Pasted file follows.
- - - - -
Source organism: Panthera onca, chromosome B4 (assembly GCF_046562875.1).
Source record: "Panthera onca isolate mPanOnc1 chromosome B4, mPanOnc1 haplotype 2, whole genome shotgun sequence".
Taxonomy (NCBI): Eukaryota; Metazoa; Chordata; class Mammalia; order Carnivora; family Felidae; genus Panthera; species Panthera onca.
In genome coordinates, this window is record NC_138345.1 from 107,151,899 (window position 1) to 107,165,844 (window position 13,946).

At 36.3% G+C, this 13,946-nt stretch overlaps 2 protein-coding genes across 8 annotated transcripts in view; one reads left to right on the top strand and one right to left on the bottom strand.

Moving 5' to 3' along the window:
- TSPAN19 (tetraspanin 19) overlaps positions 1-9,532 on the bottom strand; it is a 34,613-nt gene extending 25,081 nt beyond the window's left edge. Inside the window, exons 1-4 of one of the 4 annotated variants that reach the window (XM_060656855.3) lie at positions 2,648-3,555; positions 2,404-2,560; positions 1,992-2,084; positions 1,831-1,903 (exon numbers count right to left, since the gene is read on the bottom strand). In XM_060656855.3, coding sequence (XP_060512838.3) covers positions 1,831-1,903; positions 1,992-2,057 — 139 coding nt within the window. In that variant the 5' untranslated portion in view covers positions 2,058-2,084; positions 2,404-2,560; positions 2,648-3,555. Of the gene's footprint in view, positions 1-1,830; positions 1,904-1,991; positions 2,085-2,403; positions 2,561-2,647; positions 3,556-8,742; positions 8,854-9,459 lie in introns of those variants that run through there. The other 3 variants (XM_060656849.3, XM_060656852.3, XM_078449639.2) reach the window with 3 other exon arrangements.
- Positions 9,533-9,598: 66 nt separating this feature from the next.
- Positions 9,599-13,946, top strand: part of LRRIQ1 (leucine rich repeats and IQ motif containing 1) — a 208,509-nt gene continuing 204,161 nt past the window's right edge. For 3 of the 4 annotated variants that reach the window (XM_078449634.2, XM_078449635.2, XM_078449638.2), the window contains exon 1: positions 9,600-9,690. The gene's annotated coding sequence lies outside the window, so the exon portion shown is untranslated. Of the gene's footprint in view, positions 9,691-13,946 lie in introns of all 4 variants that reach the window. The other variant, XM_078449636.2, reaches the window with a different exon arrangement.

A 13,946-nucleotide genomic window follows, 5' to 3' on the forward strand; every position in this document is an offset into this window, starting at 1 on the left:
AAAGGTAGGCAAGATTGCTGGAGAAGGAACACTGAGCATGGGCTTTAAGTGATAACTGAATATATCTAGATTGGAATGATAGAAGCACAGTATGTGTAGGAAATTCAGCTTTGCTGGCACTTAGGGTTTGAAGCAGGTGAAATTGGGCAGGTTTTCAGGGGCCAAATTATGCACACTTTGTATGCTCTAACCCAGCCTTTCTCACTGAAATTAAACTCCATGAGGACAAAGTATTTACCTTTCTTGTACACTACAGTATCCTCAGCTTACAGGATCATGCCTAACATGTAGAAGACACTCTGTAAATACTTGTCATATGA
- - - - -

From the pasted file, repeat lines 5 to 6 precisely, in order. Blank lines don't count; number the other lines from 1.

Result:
At 36.3% G+C, this 13,946-nt stretch overlaps 2 protein-coding genes across 8 annotated transcripts in view; one reads left to right on the top strand and one right to left on the bottom strand.

Moving 5' to 3' along the window: